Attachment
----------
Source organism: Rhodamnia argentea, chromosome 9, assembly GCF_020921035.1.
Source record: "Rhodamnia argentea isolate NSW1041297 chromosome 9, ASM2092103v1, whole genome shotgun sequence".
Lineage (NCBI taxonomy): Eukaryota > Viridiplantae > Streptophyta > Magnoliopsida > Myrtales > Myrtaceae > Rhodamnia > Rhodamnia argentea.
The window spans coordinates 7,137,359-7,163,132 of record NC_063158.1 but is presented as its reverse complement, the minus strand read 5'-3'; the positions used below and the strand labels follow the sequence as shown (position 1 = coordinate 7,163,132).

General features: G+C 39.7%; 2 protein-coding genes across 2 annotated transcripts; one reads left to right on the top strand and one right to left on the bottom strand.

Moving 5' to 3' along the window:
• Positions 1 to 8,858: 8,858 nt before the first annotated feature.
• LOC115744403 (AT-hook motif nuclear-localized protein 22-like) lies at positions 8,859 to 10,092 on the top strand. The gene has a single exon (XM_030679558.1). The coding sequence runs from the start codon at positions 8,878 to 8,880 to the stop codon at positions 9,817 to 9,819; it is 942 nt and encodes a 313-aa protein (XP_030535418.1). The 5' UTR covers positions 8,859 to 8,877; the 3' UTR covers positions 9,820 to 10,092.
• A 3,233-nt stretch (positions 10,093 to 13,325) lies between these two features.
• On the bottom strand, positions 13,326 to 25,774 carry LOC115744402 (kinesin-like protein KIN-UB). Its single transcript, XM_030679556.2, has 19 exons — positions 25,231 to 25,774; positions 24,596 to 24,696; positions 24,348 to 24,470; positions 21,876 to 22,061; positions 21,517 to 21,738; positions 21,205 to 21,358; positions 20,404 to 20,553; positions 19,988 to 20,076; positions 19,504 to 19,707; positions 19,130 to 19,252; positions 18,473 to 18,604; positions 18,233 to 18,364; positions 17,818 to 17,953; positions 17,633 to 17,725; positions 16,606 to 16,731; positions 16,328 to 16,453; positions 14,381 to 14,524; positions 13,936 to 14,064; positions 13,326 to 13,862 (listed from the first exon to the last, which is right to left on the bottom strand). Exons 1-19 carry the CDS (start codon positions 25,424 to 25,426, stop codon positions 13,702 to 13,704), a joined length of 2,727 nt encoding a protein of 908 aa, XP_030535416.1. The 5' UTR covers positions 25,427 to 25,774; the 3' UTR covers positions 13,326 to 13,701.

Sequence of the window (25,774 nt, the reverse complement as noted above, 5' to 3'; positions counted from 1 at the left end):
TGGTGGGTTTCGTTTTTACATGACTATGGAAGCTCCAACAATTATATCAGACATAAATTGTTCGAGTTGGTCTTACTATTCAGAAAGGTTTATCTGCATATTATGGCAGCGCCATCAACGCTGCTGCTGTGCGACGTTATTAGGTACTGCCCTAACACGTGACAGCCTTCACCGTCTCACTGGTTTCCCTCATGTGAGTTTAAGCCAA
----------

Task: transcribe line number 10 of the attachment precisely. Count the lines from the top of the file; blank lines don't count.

• On the bottom strand, positions 13,326 to 25,774 carry LOC115744402 (kinesin-like protein KIN-UB). Its single transcript, XM_030679556.2, has 19 exons — positions 25,231 to 25,774; positions 24,596 to 24,696; positions 24,348 to 24,470; positions 21,876 to 22,061; positions 21,517 to 21,738; positions 21,205 to 21,358; positions 20,404 to 20,553; positions 19,988 to 20,076; positions 19,504 to 19,707; positions 19,130 to 19,252; positions 18,473 to 18,604; positions 18,233 to 18,364; positions 17,818 to 17,953; positions 17,633 to 17,725; positions 16,606 to 16,731; positions 16,328 to 16,453; positions 14,381 to 14,524; positions 13,936 to 14,064; positions 13,326 to 13,862 (listed from the first exon to the last, which is right to left on the bottom strand). Exons 1-19 carry the CDS (start codon positions 25,424 to 25,426, stop codon positions 13,702 to 13,704), a joined length of 2,727 nt encoding a protein of 908 aa, XP_030535416.1. The 5' UTR covers positions 25,427 to 25,774; the 3' UTR covers positions 13,326 to 13,701.